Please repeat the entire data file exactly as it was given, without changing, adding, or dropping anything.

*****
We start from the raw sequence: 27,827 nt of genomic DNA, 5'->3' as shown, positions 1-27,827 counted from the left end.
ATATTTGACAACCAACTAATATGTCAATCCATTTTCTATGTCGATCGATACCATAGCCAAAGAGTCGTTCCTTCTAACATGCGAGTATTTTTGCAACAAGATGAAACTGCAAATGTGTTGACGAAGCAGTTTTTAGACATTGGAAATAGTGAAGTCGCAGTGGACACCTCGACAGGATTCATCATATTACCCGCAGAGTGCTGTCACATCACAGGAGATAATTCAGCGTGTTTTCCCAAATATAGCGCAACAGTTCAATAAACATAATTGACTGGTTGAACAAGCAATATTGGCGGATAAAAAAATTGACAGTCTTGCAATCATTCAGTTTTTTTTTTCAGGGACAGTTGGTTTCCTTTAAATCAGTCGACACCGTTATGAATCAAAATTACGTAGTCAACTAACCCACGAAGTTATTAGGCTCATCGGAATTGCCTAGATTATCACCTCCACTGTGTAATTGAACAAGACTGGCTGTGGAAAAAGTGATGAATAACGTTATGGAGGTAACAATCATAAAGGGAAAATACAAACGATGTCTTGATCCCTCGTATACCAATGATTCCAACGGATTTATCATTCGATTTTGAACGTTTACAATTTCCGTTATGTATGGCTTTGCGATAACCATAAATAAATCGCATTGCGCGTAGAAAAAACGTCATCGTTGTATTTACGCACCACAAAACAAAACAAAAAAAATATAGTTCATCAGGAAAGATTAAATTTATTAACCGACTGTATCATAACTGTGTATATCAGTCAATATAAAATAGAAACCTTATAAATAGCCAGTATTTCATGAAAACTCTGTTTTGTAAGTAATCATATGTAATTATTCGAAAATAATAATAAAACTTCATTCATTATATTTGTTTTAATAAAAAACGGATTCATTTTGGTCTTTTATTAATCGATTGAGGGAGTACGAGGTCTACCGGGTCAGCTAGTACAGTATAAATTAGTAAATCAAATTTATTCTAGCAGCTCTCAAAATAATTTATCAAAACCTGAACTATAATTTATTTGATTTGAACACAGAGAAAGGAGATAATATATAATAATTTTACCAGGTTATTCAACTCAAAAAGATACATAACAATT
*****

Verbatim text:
We start from the raw sequence: 27,827 nt of genomic DNA, 5'->3' as shown, positions 1-27,827 counted from the left end.
ATATTTGACAACCAACTAATATGTCAATCCATTTTCTATGTCGATCGATACCATAGCCAAAGAGTCGTTCCTTCTAACATGCGAGTATTTTTGCAACAAGATGAAACTGCAAATGTGTTGACGAAGCAGTTTTTAGACATTGGAAATAGTGAAGTCGCAGTGGACACCTCGACAGGATTCATCATATTACCCGCAGAGTGCTGTCACATCACAGGAGATAATTCAGCGTGTTTTCCCAAATATAGCGCAACAGTTCAATAAACATAATTGACTGGTTGAACAAGCAATATTGGCGGATAAAAAAATTGACAGTCTTGCAATCATTCAGTTTTTTTTTTCAGGGACAGTTGGTTTCCTTTAAATCAGTCGACACCGTTATGAATCAAAATTACGTAGTCAACTAACCCACGAAGTTATTAGGCTCATCGGAATTGCCTAGATTATCACCTCCACTGTGTAATTGAACAAGACTGGCTGTGGAAAAAGTGATGAATAACGTTATGGAGGTAACAATCATAAAGGGAAAATACAAACGATGTCTTGATCCCTCGTATACCAATGATTCCAACGGATTTATCATTCGATTTTGAACGTTTACAATTTCCGTTATGTATGGCTTTGCGATAACCATAAATAAATCGCATTGCGCGTAGAAAAAACGTCATCGTTGTATTTACGCACCACAAAACAAAACAAAAAAAATATAGTTCATCAGGAAAGATTAAATTTATTAACCGACTGTATCATAACTGTGTATATCAGTCAATATAAAATAGAAACCTTATAAATAGCCAGTATTTCATGAAAACTCTGTTTTGTAAGTAATCATATGTAATTATTCGAAAATAATAATAAAACTTCATTCATTATATTTGTTTTAATAAAAAACGGATTCATTTTGGTCTTTTATTAATCGATTGAGGGAGTACGAGGTCTACCGGGTCAGCTAGTACAGTATAAATTAGTAAATCAAATTTATTCTAGCAGCTCTCAAAATAATTTATCAAAACCTGAACTATAATTTATTTGATTTGAACACAGAGAAAGGAGATAATATATAATAATTTTACCAGGTTATTCAACTCAAAAAGATACATAACAATT